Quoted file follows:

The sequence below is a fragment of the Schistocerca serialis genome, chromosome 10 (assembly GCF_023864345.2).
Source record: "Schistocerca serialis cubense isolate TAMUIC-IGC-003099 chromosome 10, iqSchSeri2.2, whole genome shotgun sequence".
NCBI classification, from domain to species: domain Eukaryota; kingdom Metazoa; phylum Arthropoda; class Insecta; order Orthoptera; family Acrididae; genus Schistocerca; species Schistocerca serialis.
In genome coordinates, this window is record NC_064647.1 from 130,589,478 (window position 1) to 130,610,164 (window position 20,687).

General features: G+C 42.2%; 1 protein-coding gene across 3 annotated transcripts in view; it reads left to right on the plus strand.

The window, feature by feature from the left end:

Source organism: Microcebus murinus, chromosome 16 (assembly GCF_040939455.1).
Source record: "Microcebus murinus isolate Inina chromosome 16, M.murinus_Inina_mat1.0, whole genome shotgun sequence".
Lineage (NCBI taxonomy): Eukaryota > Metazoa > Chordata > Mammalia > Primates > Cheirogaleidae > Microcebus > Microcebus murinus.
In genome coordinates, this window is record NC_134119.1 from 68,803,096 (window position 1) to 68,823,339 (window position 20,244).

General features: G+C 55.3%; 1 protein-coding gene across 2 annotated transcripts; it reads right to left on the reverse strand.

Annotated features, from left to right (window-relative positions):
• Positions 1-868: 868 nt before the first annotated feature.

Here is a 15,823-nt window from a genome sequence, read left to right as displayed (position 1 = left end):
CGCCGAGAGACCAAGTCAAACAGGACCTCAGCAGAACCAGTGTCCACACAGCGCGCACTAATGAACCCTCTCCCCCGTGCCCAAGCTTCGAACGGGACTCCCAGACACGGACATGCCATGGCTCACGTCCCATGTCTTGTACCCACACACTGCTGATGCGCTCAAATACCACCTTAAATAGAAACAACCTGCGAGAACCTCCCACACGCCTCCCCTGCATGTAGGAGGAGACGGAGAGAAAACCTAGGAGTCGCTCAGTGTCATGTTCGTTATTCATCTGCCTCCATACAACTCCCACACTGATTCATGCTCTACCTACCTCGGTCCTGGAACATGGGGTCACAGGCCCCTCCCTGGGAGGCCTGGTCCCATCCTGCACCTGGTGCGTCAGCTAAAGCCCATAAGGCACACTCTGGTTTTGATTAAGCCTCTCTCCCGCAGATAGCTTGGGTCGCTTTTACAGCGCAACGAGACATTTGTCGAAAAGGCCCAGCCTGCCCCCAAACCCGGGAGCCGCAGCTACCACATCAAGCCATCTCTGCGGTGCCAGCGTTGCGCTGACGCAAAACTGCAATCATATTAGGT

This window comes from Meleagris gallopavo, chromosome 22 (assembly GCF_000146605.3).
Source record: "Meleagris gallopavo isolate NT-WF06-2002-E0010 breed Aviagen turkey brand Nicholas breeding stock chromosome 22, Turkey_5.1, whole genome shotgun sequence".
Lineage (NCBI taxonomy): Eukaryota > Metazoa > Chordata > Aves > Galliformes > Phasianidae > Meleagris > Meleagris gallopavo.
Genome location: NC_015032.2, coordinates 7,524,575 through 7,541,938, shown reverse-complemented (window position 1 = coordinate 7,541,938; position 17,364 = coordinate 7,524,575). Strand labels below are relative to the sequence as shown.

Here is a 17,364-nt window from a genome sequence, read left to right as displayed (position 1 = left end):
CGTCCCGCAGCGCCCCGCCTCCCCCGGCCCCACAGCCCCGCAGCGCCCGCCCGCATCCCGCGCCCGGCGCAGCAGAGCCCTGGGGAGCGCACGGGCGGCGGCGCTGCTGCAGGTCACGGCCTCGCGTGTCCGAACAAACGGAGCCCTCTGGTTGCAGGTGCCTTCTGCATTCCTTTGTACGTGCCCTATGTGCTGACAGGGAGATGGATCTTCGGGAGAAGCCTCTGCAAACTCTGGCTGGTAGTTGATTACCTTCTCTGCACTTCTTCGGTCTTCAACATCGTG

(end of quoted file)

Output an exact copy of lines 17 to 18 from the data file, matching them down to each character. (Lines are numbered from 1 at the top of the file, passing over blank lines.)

Source record: "Meleagris gallopavo isolate NT-WF06-2002-E0010 breed Aviagen turkey brand Nicholas breeding stock chromosome 22, Turkey_5.1, whole genome shotgun sequence".
Lineage (NCBI taxonomy): Eukaryota > Metazoa > Chordata > Aves > Galliformes > Phasianidae > Meleagris > Meleagris gallopavo.